5. When something goes wrong then stored procedures don’t provide meaningful feedback unless you code all the exception handling within the procedure itself.
  6. You can’t pass objects to stored procedures. If you are using an ORM, and you have a class that is mapping to a table then you can simply pass the object of that class and you are good but with stored procedures you have to pass each field or object attribute as parameters and you may end up passing lots of them, may be 20, 30,40 or even more. Hence, you end up writing more code which essentially is more error prone and if you get a ‘bad call’ error then go figure what just happened. That’s just creating one object what if you need to add a record to 4 tables simultaneously using transaction and let’s say each of them have 10 fields then you need to pass 40 parameters. Change is the only constant in life, especially in the business environment.  Lets say, due to some business requirement your database schema changes and you have to add/remove columns to/from those tables. If you are using stored procedures then you atleast need to take these steps to make sure that your application is still working fine:
    • Add new data vaildation rules for CRUD operation.
    • Change the way data presented to users and your form fields where you allow users to create/update records.
    • Add or remove new parameters to the stored procedure calls from your front end
    • Add or remove new parameters to your stored procedure definition
    • Add or remove new parameters to all other stored procedures or triggers from where you are calling your affected stored procedure(s).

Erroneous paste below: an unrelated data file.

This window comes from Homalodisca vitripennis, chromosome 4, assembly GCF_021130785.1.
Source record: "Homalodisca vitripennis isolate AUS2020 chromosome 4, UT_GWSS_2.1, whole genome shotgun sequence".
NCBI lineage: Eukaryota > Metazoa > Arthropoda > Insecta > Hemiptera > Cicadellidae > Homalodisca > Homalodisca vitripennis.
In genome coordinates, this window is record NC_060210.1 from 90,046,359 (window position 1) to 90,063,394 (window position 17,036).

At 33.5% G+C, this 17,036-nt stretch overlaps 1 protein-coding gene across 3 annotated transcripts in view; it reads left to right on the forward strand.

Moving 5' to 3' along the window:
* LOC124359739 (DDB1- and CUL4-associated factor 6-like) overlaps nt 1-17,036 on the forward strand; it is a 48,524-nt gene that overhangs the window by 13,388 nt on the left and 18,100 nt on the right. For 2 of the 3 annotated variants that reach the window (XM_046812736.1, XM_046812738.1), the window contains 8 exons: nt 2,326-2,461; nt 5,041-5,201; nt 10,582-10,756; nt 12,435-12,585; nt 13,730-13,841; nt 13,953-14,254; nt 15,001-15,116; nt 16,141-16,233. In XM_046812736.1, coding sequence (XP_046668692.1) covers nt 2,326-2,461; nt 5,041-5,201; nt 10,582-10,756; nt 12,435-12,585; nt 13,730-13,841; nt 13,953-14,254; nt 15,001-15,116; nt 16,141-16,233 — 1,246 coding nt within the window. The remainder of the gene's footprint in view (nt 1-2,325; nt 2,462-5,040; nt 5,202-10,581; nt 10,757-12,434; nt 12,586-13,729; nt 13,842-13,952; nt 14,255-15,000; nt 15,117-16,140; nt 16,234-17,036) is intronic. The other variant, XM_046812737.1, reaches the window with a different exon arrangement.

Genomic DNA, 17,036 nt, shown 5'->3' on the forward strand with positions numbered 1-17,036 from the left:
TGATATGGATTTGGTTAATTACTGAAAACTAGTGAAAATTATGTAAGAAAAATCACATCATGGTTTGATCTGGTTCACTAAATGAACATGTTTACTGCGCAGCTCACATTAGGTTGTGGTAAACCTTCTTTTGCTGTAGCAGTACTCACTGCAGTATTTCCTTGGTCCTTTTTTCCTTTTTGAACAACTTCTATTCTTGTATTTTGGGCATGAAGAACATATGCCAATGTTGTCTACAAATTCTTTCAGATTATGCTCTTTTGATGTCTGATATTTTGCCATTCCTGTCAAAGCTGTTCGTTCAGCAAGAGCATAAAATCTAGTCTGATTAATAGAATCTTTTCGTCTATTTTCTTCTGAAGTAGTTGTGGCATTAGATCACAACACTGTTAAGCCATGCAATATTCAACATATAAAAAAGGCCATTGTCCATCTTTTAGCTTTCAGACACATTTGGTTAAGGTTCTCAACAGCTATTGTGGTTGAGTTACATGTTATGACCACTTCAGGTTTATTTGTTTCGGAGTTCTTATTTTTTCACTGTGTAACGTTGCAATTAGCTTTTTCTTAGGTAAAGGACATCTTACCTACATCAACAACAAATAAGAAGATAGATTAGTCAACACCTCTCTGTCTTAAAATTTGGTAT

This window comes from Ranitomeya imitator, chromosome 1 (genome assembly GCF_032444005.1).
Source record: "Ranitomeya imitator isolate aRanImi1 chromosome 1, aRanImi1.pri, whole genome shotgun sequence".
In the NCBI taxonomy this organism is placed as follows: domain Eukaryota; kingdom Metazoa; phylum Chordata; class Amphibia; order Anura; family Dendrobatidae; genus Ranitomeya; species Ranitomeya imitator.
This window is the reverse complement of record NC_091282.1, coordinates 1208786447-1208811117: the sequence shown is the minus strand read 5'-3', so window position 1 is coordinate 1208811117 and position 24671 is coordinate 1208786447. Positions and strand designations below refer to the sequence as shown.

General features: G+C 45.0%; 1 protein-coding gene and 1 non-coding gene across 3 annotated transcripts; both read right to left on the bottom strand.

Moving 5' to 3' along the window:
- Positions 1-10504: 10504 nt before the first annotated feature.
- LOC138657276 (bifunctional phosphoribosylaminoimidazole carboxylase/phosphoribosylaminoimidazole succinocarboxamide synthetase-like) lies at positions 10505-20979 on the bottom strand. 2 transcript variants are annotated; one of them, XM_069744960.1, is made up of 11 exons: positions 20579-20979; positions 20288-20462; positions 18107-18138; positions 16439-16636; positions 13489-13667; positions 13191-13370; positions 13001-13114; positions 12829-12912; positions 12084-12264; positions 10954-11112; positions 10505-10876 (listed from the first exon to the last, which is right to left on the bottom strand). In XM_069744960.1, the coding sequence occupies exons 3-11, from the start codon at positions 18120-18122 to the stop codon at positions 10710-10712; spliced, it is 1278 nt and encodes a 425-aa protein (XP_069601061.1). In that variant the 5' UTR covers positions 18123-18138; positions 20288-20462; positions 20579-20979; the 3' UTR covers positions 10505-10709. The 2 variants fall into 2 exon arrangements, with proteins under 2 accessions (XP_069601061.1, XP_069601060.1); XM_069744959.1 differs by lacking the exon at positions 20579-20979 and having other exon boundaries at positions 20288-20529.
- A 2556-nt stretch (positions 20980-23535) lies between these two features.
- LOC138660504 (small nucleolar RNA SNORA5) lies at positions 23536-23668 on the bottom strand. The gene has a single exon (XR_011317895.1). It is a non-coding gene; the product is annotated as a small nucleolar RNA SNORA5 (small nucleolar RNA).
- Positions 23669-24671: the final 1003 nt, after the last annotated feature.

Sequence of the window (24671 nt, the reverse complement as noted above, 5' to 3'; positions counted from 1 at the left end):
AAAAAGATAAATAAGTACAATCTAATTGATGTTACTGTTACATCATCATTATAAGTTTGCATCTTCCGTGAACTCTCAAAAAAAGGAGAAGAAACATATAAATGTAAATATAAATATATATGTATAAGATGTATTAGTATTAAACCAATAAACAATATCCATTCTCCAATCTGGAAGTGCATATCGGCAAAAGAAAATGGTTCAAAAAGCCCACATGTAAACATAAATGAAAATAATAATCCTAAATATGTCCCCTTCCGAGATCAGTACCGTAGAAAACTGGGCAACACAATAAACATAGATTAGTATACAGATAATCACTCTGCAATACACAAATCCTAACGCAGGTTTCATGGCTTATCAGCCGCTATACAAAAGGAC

If you are using ORM instead of stored procedures then you need to take these steps to make sure that your application is OK:

    • Add new data vaildation rules for CRUD operation.
    • Change the way data presented to users and your form fields where you allow users to create/update records.

    That’s it and you will also have your whole app properly version controlled so that you can switch back and forth seamlessly. So why do you want to do something that involves more work leading to delays, increased complexity, less productivity and has more chances of error? Hence, stored procedures/triggers are actually a constraint in your system and according to Theory of Constraints; generally, in any system or process there is one constraint at a time. To improve overall system or process performance first find the constraint then improve it or eliminate the constraint entirely. Do I need to say more?

If you think you can use stored procedures to hide business logic,  then you are definitely using stored procedure what it is not good or designed for. I neither like putting SQL queries in my code nor have any problem using stored procedures only if they can offer me/my team/employer some measurable benefits but in my opinion an OR model is much better in terms of developer time, code, productivity and maintenance. Using stored procedures indicates adding another layer, another language, complexity and losing database portability. If I have an application running on ‘n’ number of different clients then it will be much easier for me to keep my application code synchronized and maintainable rather than the stored procedures and triggers. Triggers pose another problem area because application does not know whether they exist hence do not even have a clue whether they have run or not. What if you have some logic in one of your trigger and that itself may be calling another stored procedure(s) (again some logic on important data) and due to one or the other problem trigger didn’t fire, you are screwed because neither you nor your application will know whether the trigger was fired or not unless your application users see some discrepancy in their data or reports, report them back to you and then you run multiple sql queries and check everything manually. How kewl is that? Not for me atleast.

Having said all that, I don’t mean the stored procedures were never useful or the advantages of stored procedures cited by DBAs were never true, yes they were true until 6/7 years ago. But with time, new technologies come into existence, some lose their advantages and some become obsolete. There is no point in sticking to something for which you have other better options available.